NATO Deputy Secretary General Alexander Vershbow says he hopes Russia's aggressive actions will spur increased defense spending among NATO allies. (Yuri Kadobnov / Getty Images)
WASHINGTON — NATO leaders plan to push European countries to increase defense spending at September’s meeting of alliance members in Wales, amid Russia’s military buildup on its border with Ukraine and annexation of Crimea.
“There’s hope that this crisis will be a bit of a wake-up call,” Amb. Alexander Vershbow, NATO deputy secretary general, told the Defense Writers Group at a breakfast Thursday. “Although some people joke that some countries may just hit the snooze button rather than increasing defense spending.”
Nonetheless, the topic of increasing defense spending will be among the top agenda items when the heads of state from alliance member nations meet later this year.
“That certainly will be one of the goals for the summit is to get a commitment from the highest-level leaders to raise defense spending and increase the emphasis on real capability rather than spending money on the wrong thing,” Vershbow said.
NATO has accused Russia of sending non-uniformed military into eastern Ukraine to take over government buildings. At the same time, more than 100,000 Russian troops have massed on the near the Ukrainian border.
“We need to stay focused on the situation and be ready to appropriately respond to whatever path Russia decides to take,” Gen. Philip Breedlove, the NATO supreme allied commander, said at an Atlantic Council event in Washington on Wednesday evening.
“Over the long term, NATO must adapt to Russia’s new model of using force to achieve its state objectives,” he said. “This will require strategic adaptation to meet the demands of the 21st century in deterrence and assurance.”
Breedlove said the alliance must ask itself if it is agile and flexible enough, are forces positioned correctly, and “are they responsive enough to address the new challenges.”
Vershbow noted how the alliance is working through the “Framework Nation Concept” in which a large ally is encouraged to “pair up with” three or four smaller countries. This could allow the smaller countries to divide up labor and produce deployable forces cheaper, he said.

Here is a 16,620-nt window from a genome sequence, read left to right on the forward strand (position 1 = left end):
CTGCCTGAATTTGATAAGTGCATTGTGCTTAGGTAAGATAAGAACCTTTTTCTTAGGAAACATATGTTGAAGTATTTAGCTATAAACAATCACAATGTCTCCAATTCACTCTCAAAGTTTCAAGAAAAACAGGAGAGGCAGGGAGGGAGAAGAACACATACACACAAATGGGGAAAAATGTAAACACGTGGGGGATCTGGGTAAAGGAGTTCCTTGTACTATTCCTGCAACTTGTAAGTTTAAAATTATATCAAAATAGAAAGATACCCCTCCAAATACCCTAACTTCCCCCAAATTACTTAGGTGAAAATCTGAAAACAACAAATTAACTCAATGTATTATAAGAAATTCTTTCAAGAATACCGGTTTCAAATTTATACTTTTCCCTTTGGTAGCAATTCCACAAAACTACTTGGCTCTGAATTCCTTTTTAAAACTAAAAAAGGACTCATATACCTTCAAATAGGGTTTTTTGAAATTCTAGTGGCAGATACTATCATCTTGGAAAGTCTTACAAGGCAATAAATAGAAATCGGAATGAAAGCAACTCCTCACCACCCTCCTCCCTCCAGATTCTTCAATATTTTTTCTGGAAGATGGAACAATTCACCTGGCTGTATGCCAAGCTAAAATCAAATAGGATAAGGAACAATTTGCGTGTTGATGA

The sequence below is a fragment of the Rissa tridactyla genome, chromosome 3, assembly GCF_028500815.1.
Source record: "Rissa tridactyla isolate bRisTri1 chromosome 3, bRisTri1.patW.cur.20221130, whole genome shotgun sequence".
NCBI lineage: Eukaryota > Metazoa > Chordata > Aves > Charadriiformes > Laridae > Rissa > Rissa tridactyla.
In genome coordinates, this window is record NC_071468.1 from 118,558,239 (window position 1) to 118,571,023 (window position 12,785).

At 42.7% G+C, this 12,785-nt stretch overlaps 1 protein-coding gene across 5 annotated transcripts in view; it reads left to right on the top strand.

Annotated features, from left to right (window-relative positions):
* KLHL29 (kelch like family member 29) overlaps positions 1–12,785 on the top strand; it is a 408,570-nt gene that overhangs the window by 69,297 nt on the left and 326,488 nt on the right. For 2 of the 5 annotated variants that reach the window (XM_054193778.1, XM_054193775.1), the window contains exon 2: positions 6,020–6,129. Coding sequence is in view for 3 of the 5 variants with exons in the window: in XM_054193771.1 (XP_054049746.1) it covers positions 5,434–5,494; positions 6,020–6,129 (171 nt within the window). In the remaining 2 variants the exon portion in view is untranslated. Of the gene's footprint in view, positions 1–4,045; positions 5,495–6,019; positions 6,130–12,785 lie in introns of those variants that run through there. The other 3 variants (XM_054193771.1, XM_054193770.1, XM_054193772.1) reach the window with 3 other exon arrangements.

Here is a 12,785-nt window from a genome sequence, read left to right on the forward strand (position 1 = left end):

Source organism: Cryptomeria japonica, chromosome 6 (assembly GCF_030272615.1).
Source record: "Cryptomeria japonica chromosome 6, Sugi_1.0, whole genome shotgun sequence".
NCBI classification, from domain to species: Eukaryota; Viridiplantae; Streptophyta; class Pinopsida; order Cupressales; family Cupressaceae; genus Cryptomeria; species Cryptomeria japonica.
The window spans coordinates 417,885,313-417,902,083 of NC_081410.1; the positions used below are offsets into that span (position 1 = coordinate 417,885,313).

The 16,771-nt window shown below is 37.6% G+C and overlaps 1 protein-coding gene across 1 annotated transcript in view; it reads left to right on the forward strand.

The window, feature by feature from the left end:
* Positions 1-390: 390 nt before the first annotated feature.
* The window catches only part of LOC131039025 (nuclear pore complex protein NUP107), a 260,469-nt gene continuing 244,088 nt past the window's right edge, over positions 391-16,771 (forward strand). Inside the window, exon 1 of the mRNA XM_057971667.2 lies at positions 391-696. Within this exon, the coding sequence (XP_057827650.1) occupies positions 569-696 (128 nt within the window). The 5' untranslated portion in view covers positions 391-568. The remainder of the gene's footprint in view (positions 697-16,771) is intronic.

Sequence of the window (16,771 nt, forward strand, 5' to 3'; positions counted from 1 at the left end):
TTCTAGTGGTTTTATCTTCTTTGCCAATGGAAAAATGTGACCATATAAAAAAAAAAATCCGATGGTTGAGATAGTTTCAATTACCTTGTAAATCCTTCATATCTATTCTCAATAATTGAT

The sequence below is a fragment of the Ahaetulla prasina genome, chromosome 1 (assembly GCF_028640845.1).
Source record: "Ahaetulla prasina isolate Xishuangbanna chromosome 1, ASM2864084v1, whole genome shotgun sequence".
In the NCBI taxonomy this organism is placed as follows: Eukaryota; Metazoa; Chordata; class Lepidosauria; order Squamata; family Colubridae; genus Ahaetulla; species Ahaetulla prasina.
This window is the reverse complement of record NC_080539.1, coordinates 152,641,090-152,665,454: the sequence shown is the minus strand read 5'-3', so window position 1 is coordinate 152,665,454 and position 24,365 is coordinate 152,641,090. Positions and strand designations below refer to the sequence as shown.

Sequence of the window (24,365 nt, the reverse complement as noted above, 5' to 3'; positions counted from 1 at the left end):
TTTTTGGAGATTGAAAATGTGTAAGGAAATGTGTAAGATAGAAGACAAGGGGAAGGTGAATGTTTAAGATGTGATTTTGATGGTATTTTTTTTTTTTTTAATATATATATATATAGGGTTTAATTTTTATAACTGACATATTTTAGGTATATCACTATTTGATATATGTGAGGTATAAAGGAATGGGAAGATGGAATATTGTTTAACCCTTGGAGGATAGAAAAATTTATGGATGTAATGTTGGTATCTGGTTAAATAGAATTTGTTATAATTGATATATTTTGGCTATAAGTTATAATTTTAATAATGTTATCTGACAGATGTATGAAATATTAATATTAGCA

But, he did say that NATO’s Smart Defense pooling-and-sharing initiative has “only produced limited results” due to the decline in European defense spending.
“We’re pushing to get some Smart Defense decisions by the time of the summit in key areas,” he said.
Those areas include intelligence, surveillance and reconnaissance, aerial refueling, precision-guided munitions, and missile defense.
NATO has been working to acquire Northrop Grumman Global Hawk unmanned aircraft as part of the Alliance Ground Surveillance program.
There has also been talk among countries operating the General Atomics MQ-9 Reaper unmanned strike aircraft of creating a “users group that could achieve economies of scale by combining maintenance, training, even co-location at certain bases,” Vershbow said.
The user-group members could make use of a new NATO built and financed common command-and-control architecture at Sigonella Air Base in Italy.
The European Defence Agency has also been pushing the shared use of air-to-air refueling aircraft, similar to an arrangement in which nations operate Boeing C-17 cargo planes on a timeshare basis.
Denmark is leading an effort that is looking at pooling munitions. Some nations ran out of bombs during the alliance’s 2011 operations in Libya.
The Danish goal is to “create a pool that countries with interoperable systems could invest in and then they could draw down from the pool during an operation,” Vershbow said. “It could be more efficient than everybody maintaining an autonomous, independent stockpile.” ■